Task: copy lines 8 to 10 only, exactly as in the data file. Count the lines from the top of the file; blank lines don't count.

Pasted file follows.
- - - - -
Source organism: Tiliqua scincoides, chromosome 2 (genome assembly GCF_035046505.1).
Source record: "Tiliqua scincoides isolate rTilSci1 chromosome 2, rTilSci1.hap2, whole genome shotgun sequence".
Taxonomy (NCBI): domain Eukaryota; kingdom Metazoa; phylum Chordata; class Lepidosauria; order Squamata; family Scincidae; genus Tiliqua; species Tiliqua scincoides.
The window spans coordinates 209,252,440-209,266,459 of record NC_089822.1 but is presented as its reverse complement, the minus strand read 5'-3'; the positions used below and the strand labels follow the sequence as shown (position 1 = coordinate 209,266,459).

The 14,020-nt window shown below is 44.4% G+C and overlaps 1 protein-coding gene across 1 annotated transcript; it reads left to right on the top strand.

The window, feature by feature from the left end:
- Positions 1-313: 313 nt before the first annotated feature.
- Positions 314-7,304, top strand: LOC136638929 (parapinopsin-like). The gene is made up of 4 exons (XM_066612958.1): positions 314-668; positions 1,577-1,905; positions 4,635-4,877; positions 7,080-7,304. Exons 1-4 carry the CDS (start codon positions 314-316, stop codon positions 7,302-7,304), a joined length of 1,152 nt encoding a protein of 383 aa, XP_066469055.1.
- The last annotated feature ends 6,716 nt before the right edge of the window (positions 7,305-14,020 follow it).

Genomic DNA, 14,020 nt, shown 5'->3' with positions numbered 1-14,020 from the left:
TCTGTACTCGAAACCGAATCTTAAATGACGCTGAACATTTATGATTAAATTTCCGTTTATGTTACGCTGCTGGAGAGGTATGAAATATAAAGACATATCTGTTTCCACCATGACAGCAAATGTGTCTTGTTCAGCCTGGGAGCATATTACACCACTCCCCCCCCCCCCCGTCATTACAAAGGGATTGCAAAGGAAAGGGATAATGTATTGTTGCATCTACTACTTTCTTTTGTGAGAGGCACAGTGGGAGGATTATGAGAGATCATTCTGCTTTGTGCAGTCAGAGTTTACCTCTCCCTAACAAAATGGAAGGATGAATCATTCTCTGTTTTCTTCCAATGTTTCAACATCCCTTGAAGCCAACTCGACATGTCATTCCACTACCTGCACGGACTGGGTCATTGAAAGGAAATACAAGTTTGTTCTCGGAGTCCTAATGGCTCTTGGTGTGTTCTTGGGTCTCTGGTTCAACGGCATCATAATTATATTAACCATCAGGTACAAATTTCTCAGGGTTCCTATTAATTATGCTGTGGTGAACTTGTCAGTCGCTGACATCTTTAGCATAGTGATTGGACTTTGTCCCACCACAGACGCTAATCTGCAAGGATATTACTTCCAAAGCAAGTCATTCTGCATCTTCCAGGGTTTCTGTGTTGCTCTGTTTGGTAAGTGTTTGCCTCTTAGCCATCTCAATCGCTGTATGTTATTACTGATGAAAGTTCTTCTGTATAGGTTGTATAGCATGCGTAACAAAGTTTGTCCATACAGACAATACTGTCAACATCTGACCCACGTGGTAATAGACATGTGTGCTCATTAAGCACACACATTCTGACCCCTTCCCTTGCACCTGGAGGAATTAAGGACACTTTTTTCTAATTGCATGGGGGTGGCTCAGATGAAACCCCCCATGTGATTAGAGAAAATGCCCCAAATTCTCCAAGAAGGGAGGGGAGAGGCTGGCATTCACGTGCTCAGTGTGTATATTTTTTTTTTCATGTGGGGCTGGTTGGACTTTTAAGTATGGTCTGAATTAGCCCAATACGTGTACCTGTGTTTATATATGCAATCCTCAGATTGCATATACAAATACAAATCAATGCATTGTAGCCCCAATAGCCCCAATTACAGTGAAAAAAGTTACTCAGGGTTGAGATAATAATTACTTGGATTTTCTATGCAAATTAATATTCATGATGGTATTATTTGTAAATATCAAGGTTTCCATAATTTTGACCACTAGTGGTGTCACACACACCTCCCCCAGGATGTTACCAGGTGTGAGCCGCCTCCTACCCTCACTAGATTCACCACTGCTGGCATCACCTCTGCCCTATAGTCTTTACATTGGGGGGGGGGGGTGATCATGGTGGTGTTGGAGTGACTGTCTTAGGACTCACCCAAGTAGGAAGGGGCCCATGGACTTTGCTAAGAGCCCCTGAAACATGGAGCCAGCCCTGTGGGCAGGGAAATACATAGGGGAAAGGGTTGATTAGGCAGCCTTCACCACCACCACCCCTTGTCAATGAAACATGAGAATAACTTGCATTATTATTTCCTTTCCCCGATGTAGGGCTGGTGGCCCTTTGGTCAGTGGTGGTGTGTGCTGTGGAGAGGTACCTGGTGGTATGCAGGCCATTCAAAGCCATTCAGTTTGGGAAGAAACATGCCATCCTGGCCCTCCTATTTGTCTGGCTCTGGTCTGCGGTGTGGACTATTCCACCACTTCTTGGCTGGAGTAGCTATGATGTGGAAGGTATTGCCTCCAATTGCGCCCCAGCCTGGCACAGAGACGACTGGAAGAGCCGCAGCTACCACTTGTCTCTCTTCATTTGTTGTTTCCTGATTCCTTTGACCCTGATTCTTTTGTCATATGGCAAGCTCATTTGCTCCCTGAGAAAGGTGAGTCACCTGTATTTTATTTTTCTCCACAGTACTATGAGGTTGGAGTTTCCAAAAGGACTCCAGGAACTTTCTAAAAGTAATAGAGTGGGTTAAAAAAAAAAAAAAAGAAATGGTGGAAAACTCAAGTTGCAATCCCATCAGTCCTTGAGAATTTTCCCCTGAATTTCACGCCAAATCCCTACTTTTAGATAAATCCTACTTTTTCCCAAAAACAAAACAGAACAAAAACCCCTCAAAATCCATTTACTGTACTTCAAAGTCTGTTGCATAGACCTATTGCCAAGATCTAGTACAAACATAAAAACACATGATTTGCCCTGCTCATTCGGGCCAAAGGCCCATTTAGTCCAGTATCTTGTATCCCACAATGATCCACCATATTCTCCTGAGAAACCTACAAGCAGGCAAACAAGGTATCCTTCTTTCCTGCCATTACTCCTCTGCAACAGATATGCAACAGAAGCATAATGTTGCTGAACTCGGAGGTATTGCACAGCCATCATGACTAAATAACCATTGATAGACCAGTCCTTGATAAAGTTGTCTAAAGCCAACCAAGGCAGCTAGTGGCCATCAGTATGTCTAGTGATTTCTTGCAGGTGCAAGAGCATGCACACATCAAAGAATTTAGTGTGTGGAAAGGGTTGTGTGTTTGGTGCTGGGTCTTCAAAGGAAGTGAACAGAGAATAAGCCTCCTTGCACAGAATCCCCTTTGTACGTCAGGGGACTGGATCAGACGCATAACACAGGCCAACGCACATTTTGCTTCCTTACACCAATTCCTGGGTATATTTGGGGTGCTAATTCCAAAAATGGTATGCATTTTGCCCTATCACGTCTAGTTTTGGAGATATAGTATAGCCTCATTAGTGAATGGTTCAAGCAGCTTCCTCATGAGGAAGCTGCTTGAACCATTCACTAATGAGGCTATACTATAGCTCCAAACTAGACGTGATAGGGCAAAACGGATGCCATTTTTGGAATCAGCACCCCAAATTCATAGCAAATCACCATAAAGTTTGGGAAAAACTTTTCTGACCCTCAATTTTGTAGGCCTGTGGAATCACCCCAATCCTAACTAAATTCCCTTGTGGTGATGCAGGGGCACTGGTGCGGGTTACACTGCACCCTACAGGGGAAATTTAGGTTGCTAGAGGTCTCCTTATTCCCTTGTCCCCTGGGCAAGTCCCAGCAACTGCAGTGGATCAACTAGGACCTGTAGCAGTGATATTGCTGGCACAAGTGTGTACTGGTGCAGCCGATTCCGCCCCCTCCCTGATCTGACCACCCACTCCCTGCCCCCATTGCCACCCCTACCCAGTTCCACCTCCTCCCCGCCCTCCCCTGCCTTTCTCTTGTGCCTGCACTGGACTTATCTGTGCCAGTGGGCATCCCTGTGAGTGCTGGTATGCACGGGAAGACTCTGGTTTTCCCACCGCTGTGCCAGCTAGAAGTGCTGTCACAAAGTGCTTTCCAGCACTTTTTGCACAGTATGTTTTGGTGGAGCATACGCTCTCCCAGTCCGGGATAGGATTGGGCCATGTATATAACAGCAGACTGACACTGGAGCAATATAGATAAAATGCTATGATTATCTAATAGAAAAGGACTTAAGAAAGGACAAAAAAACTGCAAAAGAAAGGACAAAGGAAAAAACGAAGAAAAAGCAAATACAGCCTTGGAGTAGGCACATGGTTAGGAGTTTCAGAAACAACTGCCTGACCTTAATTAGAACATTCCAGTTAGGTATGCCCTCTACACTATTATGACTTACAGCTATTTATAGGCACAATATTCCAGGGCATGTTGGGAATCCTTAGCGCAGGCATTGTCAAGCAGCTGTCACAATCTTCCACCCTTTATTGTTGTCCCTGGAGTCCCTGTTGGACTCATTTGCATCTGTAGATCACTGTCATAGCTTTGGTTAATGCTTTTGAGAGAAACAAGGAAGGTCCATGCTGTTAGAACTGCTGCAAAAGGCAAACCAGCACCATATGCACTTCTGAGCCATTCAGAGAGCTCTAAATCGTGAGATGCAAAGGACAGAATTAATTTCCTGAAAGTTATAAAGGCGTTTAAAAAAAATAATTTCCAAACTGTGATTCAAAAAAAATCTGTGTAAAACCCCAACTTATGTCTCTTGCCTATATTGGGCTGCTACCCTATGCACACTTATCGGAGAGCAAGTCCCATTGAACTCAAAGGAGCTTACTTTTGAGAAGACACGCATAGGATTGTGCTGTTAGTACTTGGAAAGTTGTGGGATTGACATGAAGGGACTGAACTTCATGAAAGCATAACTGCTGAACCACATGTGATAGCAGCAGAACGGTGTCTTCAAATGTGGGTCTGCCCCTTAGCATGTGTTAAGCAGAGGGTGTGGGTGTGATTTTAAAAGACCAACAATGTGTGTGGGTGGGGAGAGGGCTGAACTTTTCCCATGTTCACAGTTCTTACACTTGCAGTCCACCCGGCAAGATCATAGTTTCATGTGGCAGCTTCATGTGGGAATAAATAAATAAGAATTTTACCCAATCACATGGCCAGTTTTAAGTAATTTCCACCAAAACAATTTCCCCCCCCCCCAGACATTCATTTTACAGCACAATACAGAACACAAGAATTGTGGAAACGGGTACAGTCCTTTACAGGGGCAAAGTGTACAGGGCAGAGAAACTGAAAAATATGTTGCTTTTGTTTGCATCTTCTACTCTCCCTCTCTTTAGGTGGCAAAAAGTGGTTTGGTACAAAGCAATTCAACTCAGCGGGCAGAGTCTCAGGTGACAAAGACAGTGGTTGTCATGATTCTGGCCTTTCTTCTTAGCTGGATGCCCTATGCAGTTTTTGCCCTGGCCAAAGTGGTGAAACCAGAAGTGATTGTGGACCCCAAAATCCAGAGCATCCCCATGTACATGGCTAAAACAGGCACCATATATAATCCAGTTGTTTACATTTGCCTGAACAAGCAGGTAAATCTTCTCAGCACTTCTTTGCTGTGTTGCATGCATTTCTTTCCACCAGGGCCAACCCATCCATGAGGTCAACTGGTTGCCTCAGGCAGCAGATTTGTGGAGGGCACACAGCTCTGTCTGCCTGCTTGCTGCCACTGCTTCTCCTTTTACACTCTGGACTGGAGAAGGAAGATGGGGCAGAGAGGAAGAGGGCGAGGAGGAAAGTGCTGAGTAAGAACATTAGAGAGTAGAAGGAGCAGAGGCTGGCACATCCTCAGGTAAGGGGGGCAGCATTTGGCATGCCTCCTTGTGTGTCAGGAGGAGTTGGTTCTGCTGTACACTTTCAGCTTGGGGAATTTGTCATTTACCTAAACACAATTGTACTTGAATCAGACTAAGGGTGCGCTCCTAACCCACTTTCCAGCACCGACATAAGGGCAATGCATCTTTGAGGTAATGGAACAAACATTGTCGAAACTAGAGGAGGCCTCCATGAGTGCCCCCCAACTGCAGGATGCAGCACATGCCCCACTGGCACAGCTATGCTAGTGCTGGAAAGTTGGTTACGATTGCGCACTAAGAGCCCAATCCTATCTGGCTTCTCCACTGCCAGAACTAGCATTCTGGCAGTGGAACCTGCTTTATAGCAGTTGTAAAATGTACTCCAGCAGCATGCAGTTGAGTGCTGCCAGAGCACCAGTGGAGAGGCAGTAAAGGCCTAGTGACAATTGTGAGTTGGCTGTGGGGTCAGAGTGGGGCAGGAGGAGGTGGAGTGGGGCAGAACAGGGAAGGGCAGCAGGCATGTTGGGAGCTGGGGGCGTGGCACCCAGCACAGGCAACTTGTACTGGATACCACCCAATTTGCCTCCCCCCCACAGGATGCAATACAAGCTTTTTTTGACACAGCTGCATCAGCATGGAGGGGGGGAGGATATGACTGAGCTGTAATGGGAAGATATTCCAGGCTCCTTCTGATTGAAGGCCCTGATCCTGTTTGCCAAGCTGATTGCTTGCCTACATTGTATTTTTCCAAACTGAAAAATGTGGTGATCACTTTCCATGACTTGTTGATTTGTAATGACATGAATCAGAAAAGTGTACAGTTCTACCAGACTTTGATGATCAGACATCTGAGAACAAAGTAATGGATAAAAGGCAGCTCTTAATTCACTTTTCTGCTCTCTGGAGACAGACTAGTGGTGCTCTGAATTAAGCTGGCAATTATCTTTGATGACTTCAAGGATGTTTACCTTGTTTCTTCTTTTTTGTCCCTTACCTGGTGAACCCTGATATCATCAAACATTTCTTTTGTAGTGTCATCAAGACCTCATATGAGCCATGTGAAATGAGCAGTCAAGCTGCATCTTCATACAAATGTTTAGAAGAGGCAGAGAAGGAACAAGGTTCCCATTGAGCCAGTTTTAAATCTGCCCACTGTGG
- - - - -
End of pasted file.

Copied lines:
- Positions 314-7,304, top strand: LOC136638929 (parapinopsin-like). The gene is made up of 4 exons (XM_066612958.1): positions 314-668; positions 1,577-1,905; positions 4,635-4,877; positions 7,080-7,304. Exons 1-4 carry the CDS (start codon positions 314-316, stop codon positions 7,302-7,304), a joined length of 1,152 nt encoding a protein of 383 aa, XP_066469055.1.
- The last annotated feature ends 6,716 nt before the right edge of the window (positions 7,305-14,020 follow it).

Genomic DNA, 14,020 nt, shown 5'->3' with positions numbered 1-14,020 from the left: